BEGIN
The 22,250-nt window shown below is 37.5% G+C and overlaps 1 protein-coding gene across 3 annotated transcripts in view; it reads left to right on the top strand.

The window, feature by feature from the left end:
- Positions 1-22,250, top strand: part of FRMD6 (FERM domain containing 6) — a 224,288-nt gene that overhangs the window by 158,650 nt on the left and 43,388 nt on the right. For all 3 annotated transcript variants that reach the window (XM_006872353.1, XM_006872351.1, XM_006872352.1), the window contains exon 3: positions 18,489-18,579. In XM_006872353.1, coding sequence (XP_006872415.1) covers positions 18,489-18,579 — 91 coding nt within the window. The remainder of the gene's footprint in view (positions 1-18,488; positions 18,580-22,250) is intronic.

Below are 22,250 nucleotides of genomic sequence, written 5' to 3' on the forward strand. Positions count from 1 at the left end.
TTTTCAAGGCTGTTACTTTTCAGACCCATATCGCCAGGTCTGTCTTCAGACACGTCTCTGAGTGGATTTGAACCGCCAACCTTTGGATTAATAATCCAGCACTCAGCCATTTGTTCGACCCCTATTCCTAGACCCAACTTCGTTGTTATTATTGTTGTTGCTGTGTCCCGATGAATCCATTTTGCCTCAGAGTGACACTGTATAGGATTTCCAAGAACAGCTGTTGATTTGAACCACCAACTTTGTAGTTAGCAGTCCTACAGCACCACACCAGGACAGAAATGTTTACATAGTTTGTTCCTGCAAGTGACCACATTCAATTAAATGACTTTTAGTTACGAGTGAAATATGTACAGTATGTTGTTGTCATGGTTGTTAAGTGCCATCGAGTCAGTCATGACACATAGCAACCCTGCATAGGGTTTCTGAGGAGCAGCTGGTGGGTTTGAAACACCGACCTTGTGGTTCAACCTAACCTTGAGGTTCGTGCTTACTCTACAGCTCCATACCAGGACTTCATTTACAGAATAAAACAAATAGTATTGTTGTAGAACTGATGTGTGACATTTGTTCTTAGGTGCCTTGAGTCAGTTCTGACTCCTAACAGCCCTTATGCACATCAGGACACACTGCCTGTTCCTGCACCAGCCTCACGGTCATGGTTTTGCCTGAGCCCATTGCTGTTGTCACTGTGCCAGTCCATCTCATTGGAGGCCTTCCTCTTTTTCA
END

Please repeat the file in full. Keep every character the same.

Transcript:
The 22,250-nt window shown below is 37.5% G+C and overlaps 1 protein-coding gene across 3 annotated transcripts in view; it reads left to right on the top strand.

The window, feature by feature from the left end:
- Positions 1-22,250, top strand: part of FRMD6 (FERM domain containing 6) — a 224,288-nt gene that overhangs the window by 158,650 nt on the left and 43,388 nt on the right. For all 3 annotated transcript variants that reach the window (XM_006872353.1, XM_006872351.1, XM_006872352.1), the window contains exon 3: positions 18,489-18,579. In XM_006872353.1, coding sequence (XP_006872415.1) covers positions 18,489-18,579 — 91 coding nt within the window. The remainder of the gene's footprint in view (positions 1-18,488; positions 18,580-22,250) is intronic.

Below are 22,250 nucleotides of genomic sequence, written 5' to 3' on the forward strand. Positions count from 1 at the left end.
TTTTCAAGGCTGTTACTTTTCAGACCCATATCGCCAGGTCTGTCTTCAGACACGTCTCTGAGTGGATTTGAACCGCCAACCTTTGGATTAATAATCCAGCACTCAGCCATTTGTTCGACCCCTATTCCTAGACCCAACTTCGTTGTTATTATTGTTGTTGCTGTGTCCCGATGAATCCATTTTGCCTCAGAGTGACACTGTATAGGATTTCCAAGAACAGCTGTTGATTTGAACCACCAACTTTGTAGTTAGCAGTCCTACAGCACCACACCAGGACAGAAATGTTTACATAGTTTGTTCCTGCAAGTGACCACATTCAATTAAATGACTTTTAGTTACGAGTGAAATATGTACAGTATGTTGTTGTCATGGTTGTTAAGTGCCATCGAGTCAGTCATGACACATAGCAACCCTGCATAGGGTTTCTGAGGAGCAGCTGGTGGGTTTGAAACACCGACCTTGTGGTTCAACCTAACCTTGAGGTTCGTGCTTACTCTACAGCTCCATACCAGGACTTCATTTACAGAATAAAACAAATAGTATTGTTGTAGAACTGATGTGTGACATTTGTTCTTAGGTGCCTTGAGTCAGTTCTGACTCCTAACAGCCCTTATGCACATCAGGACACACTGCCTGTTCCTGCACCAGCCTCACGGTCATGGTTTTGCCTGAGCCCATTGCTGTTGTCACTGTGCCAGTCCATCTCATTGGAGGCCTTCCTCTTTTTCA